Russia's Atopic Nothingness: Ungrounding the World-Historical Whole with Pyotr Chaadaev
This paper aims to rethink the peculiar conception of nothingness at work in Chaadaev’s key writings, the Philosophical Letters and the 1837 Apologia of a Madman, in which this nothingness, unbound by tradition, turns into a total, even revolutionary, ungrounding of the world-whole. This paper works with and through Chaadaev’s texts to expose his conception of immanent nothingness or the void of the Real that completely annihilates or empties out the mechanisms of history and tradition, thereby radically imploding the machinery of modernity. It is our hope that, as a result, Chaadaev’s position appears not only as a neglected genealogical element to contemporary critiques of modernity and its logic of reproduction through tradition and futurity, but also as a contribution to the ongoing critical rethinking of this logic in contemporary theory. Our aim in what follows is less to dwell with the fact that the non-historical void is, in Chaadaev, named “Russia” than it is to traverse the problematic of this terra nullius in order to make visible its aporias and ambivalences, as well as its real utopian force.
Articles and materials, gathered in this collective work, were presented in international scientific and educational seminar “Eschatos: Philosophy of history in context of “the Limit-conception” (Odessa, September-October 2011). Historians, philosophers, culturologists from Ukraine, Russia, Israel, France and Uzbekistan were involved in the discussions. Researches in this collective work are devoted to the concepts of disruption of time in Late Antiquity, Middle Ages and in Modernity. Especial block consists of materials of the round table devoted to the problem of “intellectual contraband”.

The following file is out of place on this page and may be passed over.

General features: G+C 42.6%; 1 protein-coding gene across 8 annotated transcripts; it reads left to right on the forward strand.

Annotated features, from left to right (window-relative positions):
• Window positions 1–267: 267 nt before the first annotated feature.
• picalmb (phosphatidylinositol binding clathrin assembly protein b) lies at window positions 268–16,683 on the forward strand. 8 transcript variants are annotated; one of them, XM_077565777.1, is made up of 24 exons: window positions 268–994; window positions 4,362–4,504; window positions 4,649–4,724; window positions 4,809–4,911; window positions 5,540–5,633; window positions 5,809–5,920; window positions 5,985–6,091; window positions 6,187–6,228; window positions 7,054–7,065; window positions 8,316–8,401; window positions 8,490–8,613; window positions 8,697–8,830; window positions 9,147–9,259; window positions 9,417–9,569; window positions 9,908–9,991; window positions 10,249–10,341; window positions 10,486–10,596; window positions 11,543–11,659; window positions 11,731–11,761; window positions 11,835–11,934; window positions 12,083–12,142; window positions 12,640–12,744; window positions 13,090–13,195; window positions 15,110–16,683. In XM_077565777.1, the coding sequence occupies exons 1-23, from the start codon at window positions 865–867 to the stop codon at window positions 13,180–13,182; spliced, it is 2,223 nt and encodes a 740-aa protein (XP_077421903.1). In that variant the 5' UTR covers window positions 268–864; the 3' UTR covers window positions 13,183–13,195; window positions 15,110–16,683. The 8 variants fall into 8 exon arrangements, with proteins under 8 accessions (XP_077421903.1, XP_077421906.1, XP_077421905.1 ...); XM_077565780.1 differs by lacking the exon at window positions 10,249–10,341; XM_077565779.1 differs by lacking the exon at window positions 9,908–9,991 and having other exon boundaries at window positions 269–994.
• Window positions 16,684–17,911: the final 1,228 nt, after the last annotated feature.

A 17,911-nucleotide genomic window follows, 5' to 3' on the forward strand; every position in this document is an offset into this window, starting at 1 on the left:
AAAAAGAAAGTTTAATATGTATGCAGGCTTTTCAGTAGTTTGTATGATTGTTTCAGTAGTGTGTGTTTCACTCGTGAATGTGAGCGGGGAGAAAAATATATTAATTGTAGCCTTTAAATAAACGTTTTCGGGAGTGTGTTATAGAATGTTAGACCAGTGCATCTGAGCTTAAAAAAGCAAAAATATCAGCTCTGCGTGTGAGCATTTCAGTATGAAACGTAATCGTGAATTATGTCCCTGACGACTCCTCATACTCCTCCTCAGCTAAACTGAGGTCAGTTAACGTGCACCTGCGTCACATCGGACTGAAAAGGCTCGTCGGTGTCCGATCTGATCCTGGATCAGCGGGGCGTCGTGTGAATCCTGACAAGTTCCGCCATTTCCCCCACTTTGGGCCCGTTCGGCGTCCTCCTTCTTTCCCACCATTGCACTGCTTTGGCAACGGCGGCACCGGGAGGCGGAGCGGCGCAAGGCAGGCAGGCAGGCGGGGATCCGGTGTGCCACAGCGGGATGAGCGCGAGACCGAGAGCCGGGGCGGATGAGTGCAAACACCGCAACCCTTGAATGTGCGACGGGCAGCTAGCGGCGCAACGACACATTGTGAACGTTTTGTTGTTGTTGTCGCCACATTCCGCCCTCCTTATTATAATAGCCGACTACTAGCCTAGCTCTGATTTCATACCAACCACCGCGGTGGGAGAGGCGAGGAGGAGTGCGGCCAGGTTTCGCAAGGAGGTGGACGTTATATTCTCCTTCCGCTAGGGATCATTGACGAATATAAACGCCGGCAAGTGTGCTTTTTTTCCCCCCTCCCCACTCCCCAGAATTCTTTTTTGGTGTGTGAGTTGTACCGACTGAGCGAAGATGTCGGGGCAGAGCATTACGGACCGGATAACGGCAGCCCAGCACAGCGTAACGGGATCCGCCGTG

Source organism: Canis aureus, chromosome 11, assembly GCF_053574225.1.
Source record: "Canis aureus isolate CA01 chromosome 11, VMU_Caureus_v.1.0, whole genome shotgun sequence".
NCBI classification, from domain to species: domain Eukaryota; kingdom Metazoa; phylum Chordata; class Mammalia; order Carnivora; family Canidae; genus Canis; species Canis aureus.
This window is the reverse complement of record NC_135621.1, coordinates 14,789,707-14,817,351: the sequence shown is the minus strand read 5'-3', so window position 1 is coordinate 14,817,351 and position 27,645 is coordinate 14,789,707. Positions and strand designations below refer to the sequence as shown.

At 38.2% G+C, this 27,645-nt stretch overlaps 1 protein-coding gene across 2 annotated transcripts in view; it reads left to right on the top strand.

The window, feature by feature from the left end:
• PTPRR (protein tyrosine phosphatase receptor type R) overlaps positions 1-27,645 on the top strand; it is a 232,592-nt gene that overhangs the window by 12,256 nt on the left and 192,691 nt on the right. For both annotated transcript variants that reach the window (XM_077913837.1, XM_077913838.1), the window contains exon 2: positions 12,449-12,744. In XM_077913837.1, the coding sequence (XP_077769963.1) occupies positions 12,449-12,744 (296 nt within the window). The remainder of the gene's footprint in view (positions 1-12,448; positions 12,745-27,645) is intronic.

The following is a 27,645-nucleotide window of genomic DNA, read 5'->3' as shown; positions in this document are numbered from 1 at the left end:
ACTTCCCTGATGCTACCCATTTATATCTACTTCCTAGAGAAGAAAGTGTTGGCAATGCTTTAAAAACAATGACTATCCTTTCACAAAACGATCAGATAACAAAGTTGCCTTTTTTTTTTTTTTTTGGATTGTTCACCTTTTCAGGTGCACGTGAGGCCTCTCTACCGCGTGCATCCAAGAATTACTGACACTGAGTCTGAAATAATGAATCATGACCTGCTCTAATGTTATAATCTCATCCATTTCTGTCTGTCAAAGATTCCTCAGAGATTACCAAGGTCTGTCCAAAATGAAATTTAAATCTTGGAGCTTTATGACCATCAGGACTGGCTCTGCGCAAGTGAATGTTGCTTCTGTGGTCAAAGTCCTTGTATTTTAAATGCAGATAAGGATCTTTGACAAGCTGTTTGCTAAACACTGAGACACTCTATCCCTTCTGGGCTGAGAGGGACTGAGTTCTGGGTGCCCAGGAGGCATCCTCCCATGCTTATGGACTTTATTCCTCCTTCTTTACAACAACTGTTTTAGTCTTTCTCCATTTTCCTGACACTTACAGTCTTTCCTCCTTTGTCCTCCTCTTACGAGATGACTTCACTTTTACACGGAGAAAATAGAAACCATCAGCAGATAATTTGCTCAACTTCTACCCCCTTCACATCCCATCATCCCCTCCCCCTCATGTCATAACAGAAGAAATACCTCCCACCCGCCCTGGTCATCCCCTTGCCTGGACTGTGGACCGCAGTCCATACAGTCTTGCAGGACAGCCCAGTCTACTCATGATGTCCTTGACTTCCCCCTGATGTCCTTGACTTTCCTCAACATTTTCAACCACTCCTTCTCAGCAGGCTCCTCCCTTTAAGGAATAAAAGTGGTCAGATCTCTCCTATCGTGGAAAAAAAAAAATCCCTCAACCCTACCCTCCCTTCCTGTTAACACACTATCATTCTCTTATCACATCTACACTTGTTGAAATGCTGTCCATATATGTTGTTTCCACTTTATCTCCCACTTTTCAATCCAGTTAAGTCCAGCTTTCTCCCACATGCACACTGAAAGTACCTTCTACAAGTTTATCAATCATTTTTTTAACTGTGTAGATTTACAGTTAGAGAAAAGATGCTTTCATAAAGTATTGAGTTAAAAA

For a wide range of humanitarians who are interested in the problems of theory and philosophy of history, place of historical knowledge in contemporary world.
This paper outlines peculiarities of the use of organicistic allegories by representatives of the German historical school of law — F.K. Savigny and G.F. Puchta. On the wide range of texts on the philosophy of history and the history of law written by contemporaries (Fichte, Hegel) and precursors (Herder, Vico) it is shown how the comparison between history with human life can perform different functions depending on the methodological presumptions of the authors.
In this article the author attempts to explain the events occurring in the country taking into account the specificity of the Ukrainian political culture. From the point of view of the author, a key player in the Ukrainian revolution in 2014 was the Ukrainian society itself, and any attempt to comment the situation of modern Ukraine, first of all, should take into account civil conditions of the society itself. Qualitative state of civil society in Ukraine outrun the quality of the ruling elite, which inevitably provokes new confrontations and conflicts.
The present catalogue contains abstracts for some 150 volumes, among which books, periodicals, miscellanies, published by the Institute of Philosophy of the Russian Academy of Sciences, the principal institute in Russia for academic research in all kinds of philosophical knowledge. These works, written by eminent Russian scholars, cover such fi elds as the history of Russian, Western and Oriental philosophy, ethics and aesthetics, synergetics and epistemology, social and political philosophy and concentrate on problems that have attained particular importance in the age of globalization and growth of national self-consciousness.